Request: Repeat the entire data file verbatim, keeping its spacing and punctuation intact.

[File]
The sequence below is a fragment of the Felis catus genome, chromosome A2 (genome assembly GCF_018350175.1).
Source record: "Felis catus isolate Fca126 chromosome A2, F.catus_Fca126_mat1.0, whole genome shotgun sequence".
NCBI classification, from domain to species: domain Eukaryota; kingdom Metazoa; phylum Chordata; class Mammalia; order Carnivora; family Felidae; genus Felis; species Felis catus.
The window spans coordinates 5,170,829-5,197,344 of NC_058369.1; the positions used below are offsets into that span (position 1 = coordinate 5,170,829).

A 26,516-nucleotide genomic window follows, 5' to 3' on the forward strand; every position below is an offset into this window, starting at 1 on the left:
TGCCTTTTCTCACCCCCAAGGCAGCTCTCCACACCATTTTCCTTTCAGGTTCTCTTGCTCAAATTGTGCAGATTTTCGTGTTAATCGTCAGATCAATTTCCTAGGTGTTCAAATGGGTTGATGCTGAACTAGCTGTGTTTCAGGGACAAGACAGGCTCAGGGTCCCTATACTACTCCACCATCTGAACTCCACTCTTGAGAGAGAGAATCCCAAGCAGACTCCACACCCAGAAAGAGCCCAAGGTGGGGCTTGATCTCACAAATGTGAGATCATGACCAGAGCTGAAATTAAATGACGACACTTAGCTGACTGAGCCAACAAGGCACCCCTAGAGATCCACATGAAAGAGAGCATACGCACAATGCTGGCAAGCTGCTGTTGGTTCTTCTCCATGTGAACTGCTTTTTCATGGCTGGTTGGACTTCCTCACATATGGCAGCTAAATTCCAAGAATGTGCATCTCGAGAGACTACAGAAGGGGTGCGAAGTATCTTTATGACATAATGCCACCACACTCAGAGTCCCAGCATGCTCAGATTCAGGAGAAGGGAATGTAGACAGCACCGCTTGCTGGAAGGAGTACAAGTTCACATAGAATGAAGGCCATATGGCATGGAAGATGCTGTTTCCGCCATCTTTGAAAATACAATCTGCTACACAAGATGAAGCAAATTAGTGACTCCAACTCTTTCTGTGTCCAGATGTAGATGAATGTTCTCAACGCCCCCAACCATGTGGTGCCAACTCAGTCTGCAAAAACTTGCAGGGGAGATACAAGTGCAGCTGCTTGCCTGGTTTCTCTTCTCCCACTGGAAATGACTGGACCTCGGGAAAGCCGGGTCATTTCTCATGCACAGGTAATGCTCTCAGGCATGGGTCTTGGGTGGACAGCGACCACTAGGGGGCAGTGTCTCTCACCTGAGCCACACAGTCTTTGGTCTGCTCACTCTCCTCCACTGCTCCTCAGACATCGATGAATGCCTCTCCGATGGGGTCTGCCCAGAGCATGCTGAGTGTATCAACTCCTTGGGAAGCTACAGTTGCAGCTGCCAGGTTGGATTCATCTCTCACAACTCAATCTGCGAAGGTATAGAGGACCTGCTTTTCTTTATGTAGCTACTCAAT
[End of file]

The sequence below is a fragment of the Felis catus genome, chromosome A2 (genome assembly GCF_018350175.1).
Source record: "Felis catus isolate Fca126 chromosome A2, F.catus_Fca126_mat1.0, whole genome shotgun sequence".
NCBI classification, from domain to species: domain Eukaryota; kingdom Metazoa; phylum Chordata; class Mammalia; order Carnivora; family Felidae; genus Felis; species Felis catus.
The window spans coordinates 5,170,829-5,197,344 of NC_058369.1; the positions used below are offsets into that span (position 1 = coordinate 5,170,829).

A 26,516-nucleotide genomic window follows, 5' to 3' on the forward strand; every position below is an offset into this window, starting at 1 on the left:
TGCCTTTTCTCACCCCCAAGGCAGCTCTCCACACCATTTTCCTTTCAGGTTCTCTTGCTCAAATTGTGCAGATTTTCGTGTTAATCGTCAGATCAATTTCCTAGGTGTTCAAATGGGTTGATGCTGAACTAGCTGTGTTTCAGGGACAAGACAGGCTCAGGGTCCCTATACTACTCCACCATCTGAACTCCACTCTTGAGAGAGAGAATCCCAAGCAGACTCCACACCCAGAAAGAGCCCAAGGTGGGGCTTGATCTCACAAATGTGAGATCATGACCAGAGCTGAAATTAAATGACGACACTTAGCTGACTGAGCCAACAAGGCACCCCTAGAGATCCACATGAAAGAGAGCATACGCACAATGCTGGCAAGCTGCTGTTGGTTCTTCTCCATGTGAACTGCTTTTTCATGGCTGGTTGGACTTCCTCACATATGGCAGCTAAATTCCAAGAATGTGCATCTCGAGAGACTACAGAAGGGGTGCGAAGTATCTTTATGACATAATGCCACCACACTCAGAGTCCCAGCATGCTCAGATTCAGGAGAAGGGAATGTAGACAGCACCGCTTGCTGGAAGGAGTACAAGTTCACATAGAATGAAGGCCATATGGCATGGAAGATGCTGTTTCCGCCATCTTTGAAAATACAATCTGCTACACAAGATGAAGCAAATTAGTGACTCCAACTCTTTCTGTGTCCAGATGTAGATGAATGTTCTCAACGCCCCCAACCATGTGGTGCCAACTCAGTCTGCAAAAACTTGCAGGGGAGATACAAGTGCAGCTGCTTGCCTGGTTTCTCTTCTCCCACTGGAAATGACTGGACCTCGGGAAAGCCGGGTCATTTCTCATGCACAGGTAATGCTCTCAGGCATGGGTCTTGGGTGGACAGCGACCACTAGGGGGCAGTGTCTCTCACCTGAGCCACACAGTCTTTGGTCTGCTCACTCTCCTCCACTGCTCCTCAGACATCGATGAATGCCTCTCCGATGGGGTCTGCCCAGAGCATGCTGAGTGTATCAACTCCTTGGGAAGCTACAGTTGCAGCTGCCAGGTTGGATTCATCTCTCACAACTCAATCTGCGAAGGTATAGAGGACCTGCTTTTCTTTATGTAGCTACTCAAT